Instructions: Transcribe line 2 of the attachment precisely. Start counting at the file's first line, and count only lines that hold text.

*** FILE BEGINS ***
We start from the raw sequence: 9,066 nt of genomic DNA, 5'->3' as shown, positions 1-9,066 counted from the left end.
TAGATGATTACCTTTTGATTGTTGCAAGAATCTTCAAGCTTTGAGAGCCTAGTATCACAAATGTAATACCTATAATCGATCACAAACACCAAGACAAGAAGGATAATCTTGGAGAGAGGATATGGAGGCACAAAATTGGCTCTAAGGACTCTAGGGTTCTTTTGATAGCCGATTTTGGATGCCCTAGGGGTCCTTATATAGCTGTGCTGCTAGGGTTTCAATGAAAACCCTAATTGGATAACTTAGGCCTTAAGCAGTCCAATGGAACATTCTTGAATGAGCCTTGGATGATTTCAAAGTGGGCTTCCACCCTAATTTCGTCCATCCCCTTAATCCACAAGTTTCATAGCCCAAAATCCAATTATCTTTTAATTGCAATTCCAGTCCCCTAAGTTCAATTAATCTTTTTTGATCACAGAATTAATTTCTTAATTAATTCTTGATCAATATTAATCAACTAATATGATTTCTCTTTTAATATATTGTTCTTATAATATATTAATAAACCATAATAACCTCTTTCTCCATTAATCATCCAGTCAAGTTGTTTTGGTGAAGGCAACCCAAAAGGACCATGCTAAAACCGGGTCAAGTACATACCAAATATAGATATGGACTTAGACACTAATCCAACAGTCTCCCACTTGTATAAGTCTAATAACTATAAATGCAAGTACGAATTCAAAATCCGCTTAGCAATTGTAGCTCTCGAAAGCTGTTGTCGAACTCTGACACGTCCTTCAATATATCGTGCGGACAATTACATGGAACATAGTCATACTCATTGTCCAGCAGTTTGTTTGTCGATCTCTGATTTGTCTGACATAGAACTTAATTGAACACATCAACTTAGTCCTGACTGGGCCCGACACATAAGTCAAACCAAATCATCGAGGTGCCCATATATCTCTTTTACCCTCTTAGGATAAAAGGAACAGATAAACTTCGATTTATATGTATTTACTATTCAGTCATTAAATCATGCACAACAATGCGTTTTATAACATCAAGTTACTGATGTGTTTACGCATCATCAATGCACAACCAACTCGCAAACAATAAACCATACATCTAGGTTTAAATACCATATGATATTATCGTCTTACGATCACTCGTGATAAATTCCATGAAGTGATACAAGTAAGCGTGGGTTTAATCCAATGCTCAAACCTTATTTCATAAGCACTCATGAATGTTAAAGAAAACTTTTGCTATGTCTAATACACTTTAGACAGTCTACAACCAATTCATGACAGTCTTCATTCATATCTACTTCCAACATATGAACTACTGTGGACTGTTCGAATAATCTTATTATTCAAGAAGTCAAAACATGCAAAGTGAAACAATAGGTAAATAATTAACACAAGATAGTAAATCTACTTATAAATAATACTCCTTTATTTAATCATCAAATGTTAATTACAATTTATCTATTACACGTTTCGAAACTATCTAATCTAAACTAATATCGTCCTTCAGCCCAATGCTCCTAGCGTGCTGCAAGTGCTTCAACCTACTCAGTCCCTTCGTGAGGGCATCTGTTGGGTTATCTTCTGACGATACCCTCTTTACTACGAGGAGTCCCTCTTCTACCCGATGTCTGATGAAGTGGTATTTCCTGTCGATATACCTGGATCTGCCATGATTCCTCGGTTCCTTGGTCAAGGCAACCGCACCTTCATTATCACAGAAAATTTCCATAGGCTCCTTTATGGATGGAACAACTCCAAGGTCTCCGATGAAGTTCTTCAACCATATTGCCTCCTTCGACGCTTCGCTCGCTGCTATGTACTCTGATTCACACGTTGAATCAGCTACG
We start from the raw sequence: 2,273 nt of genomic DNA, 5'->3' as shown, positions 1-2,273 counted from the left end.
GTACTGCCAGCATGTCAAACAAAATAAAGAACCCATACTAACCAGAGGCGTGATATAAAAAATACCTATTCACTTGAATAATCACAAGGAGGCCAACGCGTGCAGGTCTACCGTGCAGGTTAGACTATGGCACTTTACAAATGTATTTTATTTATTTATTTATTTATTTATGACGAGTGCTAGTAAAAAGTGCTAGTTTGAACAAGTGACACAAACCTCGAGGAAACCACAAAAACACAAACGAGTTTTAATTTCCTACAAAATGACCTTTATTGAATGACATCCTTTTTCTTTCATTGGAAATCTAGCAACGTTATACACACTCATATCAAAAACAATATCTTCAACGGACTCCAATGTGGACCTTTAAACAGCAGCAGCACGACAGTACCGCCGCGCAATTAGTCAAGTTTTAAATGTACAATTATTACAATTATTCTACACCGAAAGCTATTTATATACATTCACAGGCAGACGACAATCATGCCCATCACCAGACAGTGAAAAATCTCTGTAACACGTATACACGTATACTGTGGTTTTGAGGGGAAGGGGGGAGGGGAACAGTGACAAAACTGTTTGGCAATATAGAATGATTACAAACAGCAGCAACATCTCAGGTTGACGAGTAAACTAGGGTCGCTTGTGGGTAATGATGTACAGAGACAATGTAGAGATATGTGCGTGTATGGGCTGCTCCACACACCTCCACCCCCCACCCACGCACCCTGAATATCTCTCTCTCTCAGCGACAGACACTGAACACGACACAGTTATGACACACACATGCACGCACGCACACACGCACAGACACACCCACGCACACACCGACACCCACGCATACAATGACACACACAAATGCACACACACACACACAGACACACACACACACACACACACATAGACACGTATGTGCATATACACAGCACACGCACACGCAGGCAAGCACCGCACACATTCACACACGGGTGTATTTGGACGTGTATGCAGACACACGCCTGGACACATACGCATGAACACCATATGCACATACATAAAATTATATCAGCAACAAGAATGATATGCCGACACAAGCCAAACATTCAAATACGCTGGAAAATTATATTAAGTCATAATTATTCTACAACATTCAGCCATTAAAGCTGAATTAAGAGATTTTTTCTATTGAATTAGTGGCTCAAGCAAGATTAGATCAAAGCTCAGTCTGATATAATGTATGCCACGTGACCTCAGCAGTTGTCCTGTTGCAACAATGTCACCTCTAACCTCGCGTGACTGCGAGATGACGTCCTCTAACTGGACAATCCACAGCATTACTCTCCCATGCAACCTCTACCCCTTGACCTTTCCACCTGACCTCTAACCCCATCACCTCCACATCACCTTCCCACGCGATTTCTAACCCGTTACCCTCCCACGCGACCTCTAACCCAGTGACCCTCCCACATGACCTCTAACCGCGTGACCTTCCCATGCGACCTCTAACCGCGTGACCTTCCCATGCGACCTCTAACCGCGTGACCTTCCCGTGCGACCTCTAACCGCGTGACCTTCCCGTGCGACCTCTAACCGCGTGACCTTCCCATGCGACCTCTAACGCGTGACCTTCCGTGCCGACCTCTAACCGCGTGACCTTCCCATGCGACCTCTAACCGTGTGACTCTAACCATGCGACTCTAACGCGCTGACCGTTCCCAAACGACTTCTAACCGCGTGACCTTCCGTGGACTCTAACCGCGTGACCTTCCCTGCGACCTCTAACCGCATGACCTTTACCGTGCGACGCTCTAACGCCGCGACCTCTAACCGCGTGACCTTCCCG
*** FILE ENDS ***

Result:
TAGATGATTACCTTTTGATTGTTGCAAGAATCTTCAAGCTTTGAGAGCCTAGTATCACAAATGTAATACCTATAATCGATCACAAACACCAAGACAAGAAGGATAATCTTGGAGAGAGGATATGGAGGCACAAAATTGGCTCTAAGGACTCTAGGGTTCTTTTGATAGCCGATTTTGGATGCCCTAGGGGTCCTTATATAGCTGTGCTGCTAGGGTTTCAATGAAAACCCTAATTGGATAACTTAGGCCTTAAGCAGTCCAATGGAACATTCTTGAATGAGCCTTGGATGATTTCAAAGTGGGCTTCCACCCTAATTTCGTCCATCCCCTTAATCCACAAGTTTCATAGCCCAAAATCCAATTATCTTTTAATTGCAATTCCAGTCCCCTAAGTTCAATTAATCTTTTTTGATCACAGAATTAATTTCTTAATTAATTCTTGATCAATATTAATCAACTAATATGATTTCTCTTTTAATATATTGTTCTTATAATATATTAATAAACCATAATAACCTCTTTCTCCATTAATCATCCAGTCAAGTTGTTTTGGTGAAGGCAACCCAAAAGGACCATGCTAAAACCGGGTCAAGTACATACCAAATATAGATATGGACTTAGACACTAATCCAACAGTCTCCCACTTGTATAAGTCTAATAACTATAAATGCAAGTACGAATTCAAAATCCGCTTAGCAATTGTAGCTCTCGAAAGCTGTTGTCGAACTCTGACACGTCCTTCAATATATCGTGCGGACAATTACATGGAACATAGTCATACTCATTGTCCAGCAGTTTGTTTGTCGATCTCTGATTTGTCTGACATAGAACTTAATTGAACACATCAACTTAGTCCTGACTGGGCCCGACACATAAGTCAAACCAAATCATCGAGGTGCCCATATATCTCTTTTACCCTCTTAGGATAAAAGGAACAGATAAACTTCGATTTATATGTATTTACTATTCAGTCATTAAATCATGCACAACAATGCGTTTTATAACATCAAGTTACTGATGTGTTTACGCATCATCAATGCACAACCAACTCGCAAACAATAAACCATACATCTAGGTTTAAATACCATATGATATTATCGTCTTACGATCACTCGTGATAAATTCCATGAAGTGATACAAGTAAGCGTGGGTTTAATCCAATGCTCAAACCTTATTTCATAAGCACTCATGAATGTTAAAGAAAACTTTTGCTATGTCTAATACACTTTAGACAGTCTACAACCAATTCATGACAGTCTTCATTCATATCTACTTCCAACATATGAACTACTGTGGACTGTTCGAATAATCTTATTATTCAAGAAGTCAAAACATGCAAAGTGAAACAATAGGTAAATAATTAACACAAGATAGTAAATCTACTTATAAATAATACTCCTTTATTTAATCATCAAATGTTAATTACAATTTATCTATTACACGTTTCGAAACTATCTAATCTAAACTAATATCGTCCTTCAGCCCAATGCTCCTAGCGTGCTGCAAGTGCTTCAACCTACTCAGTCCCTTCGTGAGGGCATCTGTTGGGTTATCTTCTGACGATACCCTCTTTACTACGAGGAGTCCCTCTTCTACCCGATGTCTGATGAAGTGGTATTTCCTGTCGATATACCTGGATCTGCCATGATTCCTCGGTTCCTTGGTCAAGGCAACCGCACCTTCATTATCACAGAAAATTTCCATAGGCTCCTTTATGGATGGAACAACTCCAAGGTCTCCGATGAAGTTCTTCAACCATATTGCCTCCTTCGACGCTTCGCTCGCTGCTATGTACTCTGATTCACACGTTGAATCAGCTACG